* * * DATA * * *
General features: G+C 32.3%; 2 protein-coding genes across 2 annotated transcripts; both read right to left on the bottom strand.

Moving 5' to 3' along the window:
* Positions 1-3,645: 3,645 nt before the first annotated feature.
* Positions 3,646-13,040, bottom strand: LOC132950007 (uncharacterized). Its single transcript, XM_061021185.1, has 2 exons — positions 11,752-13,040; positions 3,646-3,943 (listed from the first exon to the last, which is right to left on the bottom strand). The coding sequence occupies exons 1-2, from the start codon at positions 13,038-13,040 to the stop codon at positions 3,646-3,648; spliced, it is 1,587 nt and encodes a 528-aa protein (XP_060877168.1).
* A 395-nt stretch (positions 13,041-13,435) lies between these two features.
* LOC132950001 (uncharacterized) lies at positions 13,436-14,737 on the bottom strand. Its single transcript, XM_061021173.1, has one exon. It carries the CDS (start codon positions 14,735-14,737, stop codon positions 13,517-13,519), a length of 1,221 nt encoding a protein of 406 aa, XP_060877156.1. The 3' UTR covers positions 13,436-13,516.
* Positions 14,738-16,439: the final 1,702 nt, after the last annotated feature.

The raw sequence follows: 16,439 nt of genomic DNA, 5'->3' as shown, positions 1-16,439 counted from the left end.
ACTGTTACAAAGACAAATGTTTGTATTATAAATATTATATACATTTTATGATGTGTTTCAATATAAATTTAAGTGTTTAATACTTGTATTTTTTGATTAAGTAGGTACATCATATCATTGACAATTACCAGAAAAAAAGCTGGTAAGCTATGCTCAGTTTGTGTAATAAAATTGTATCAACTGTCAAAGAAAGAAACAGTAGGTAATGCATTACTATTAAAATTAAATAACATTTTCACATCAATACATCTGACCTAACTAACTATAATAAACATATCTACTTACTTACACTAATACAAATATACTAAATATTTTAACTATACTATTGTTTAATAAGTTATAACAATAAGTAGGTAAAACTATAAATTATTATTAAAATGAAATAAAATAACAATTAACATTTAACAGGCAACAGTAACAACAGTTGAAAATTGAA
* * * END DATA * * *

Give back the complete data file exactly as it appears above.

General features: G+C 32.3%; 2 protein-coding genes across 2 annotated transcripts; both read right to left on the bottom strand.

Moving 5' to 3' along the window:
* Positions 1-3,645: 3,645 nt before the first annotated feature.
* Positions 3,646-13,040, bottom strand: LOC132950007 (uncharacterized). Its single transcript, XM_061021185.1, has 2 exons — positions 11,752-13,040; positions 3,646-3,943 (listed from the first exon to the last, which is right to left on the bottom strand). The coding sequence occupies exons 1-2, from the start codon at positions 13,038-13,040 to the stop codon at positions 3,646-3,648; spliced, it is 1,587 nt and encodes a 528-aa protein (XP_060877168.1).
* A 395-nt stretch (positions 13,041-13,435) lies between these two features.
* LOC132950001 (uncharacterized) lies at positions 13,436-14,737 on the bottom strand. Its single transcript, XM_061021173.1, has one exon. It carries the CDS (start codon positions 14,735-14,737, stop codon positions 13,517-13,519), a length of 1,221 nt encoding a protein of 406 aa, XP_060877156.1. The 3' UTR covers positions 13,436-13,516.
* Positions 14,738-16,439: the final 1,702 nt, after the last annotated feature.

The raw sequence follows: 16,439 nt of genomic DNA, 5'->3' as shown, positions 1-16,439 counted from the left end.
ACTGTTACAAAGACAAATGTTTGTATTATAAATATTATATACATTTTATGATGTGTTTCAATATAAATTTAAGTGTTTAATACTTGTATTTTTTGATTAAGTAGGTACATCATATCATTGACAATTACCAGAAAAAAAGCTGGTAAGCTATGCTCAGTTTGTGTAATAAAATTGTATCAACTGTCAAAGAAAGAAACAGTAGGTAATGCATTACTATTAAAATTAAATAACATTTTCACATCAATACATCTGACCTAACTAACTATAATAAACATATCTACTTACTTACACTAATACAAATATACTAAATATTTTAACTATACTATTGTTTAATAAGTTATAACAATAAGTAGGTAAAACTATAAATTATTATTAAAATGAAATAAAATAACAATTAACATTTAACAGGCAACAGTAACAACAGTTGAAAATTGAA